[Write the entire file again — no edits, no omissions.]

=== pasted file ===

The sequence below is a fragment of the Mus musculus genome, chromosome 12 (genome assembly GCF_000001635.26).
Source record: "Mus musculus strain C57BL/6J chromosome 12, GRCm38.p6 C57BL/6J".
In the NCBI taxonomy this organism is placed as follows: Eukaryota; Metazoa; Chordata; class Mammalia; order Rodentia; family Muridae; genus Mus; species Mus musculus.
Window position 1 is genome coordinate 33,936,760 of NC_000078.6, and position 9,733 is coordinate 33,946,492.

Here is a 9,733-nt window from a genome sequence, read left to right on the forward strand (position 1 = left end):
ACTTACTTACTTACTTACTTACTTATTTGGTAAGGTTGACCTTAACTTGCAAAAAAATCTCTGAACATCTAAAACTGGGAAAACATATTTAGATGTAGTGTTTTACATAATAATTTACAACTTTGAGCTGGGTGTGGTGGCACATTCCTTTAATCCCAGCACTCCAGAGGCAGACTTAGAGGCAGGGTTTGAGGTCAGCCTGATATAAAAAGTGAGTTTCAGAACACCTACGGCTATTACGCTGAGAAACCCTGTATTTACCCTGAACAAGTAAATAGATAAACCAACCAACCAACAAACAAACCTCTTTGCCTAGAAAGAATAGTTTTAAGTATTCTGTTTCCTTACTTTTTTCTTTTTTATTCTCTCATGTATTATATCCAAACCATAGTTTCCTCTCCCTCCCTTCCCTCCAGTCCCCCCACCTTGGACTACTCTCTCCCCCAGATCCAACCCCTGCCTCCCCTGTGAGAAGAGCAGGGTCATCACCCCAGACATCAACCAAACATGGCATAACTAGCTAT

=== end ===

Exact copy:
The sequence below is a fragment of the Mus musculus genome, chromosome 12 (genome assembly GCF_000001635.26).
Source record: "Mus musculus strain C57BL/6J chromosome 12, GRCm38.p6 C57BL/6J".
In the NCBI taxonomy this organism is placed as follows: Eukaryota; Metazoa; Chordata; class Mammalia; order Rodentia; family Muridae; genus Mus; species Mus musculus.
Window position 1 is genome coordinate 33,936,760 of NC_000078.6, and position 9,733 is coordinate 33,946,492.

Here is a 9,733-nt window from a genome sequence, read left to right on the forward strand (position 1 = left end):
ACTTACTTACTTACTTACTTACTTATTTGGTAAGGTTGACCTTAACTTGCAAAAAAATCTCTGAACATCTAAAACTGGGAAAACATATTTAGATGTAGTGTTTTACATAATAATTTACAACTTTGAGCTGGGTGTGGTGGCACATTCCTTTAATCCCAGCACTCCAGAGGCAGACTTAGAGGCAGGGTTTGAGGTCAGCCTGATATAAAAAGTGAGTTTCAGAACACCTACGGCTATTACGCTGAGAAACCCTGTATTTACCCTGAACAAGTAAATAGATAAACCAACCAACCAACAAACAAACCTCTTTGCCTAGAAAGAATAGTTTTAAGTATTCTGTTTCCTTACTTTTTTCTTTTTTATTCTCTCATGTATTATATCCAAACCATAGTTTCCTCTCCCTCCCTTCCCTCCAGTCCCCCCACCTTGGACTACTCTCTCCCCCAGATCCAACCCCTGCCTCCCCTGTGAGAAGAGCAGGGTCATCACCCCAGACATCAACCAAACATGGCATAACTAGCTAT